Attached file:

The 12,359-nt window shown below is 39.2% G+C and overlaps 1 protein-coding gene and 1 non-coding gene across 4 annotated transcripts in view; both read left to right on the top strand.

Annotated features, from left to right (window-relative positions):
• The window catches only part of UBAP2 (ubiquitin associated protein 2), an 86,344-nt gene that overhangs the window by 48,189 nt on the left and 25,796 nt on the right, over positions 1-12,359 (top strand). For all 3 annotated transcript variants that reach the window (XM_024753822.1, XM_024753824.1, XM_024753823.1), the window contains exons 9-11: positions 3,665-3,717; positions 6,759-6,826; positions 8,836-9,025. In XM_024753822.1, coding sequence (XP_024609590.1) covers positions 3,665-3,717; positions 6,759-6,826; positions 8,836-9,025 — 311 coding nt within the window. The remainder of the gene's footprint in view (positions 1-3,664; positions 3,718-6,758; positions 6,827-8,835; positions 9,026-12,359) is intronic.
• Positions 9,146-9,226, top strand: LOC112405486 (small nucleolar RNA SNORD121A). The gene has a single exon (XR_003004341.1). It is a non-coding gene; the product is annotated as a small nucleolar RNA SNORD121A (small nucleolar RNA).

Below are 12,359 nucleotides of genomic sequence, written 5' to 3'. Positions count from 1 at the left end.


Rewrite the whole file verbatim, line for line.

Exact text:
The 12,359-nt window shown below is 39.2% G+C and overlaps 1 protein-coding gene and 1 non-coding gene across 4 annotated transcripts in view; both read left to right on the top strand.

Annotated features, from left to right (window-relative positions):
• The window catches only part of UBAP2 (ubiquitin associated protein 2), an 86,344-nt gene that overhangs the window by 48,189 nt on the left and 25,796 nt on the right, over positions 1-12,359 (top strand). For all 3 annotated transcript variants that reach the window (XM_024753822.1, XM_024753824.1, XM_024753823.1), the window contains exons 9-11: positions 3,665-3,717; positions 6,759-6,826; positions 8,836-9,025. In XM_024753822.1, coding sequence (XP_024609590.1) covers positions 3,665-3,717; positions 6,759-6,826; positions 8,836-9,025 — 311 coding nt within the window. The remainder of the gene's footprint in view (positions 1-3,664; positions 3,718-6,758; positions 6,827-8,835; positions 9,026-12,359) is intronic.
• Positions 9,146-9,226, top strand: LOC112405486 (small nucleolar RNA SNORD121A). The gene has a single exon (XR_003004341.1). It is a non-coding gene; the product is annotated as a small nucleolar RNA SNORD121A (small nucleolar RNA).

Below are 12,359 nucleotides of genomic sequence, written 5' to 3'. Positions count from 1 at the left end.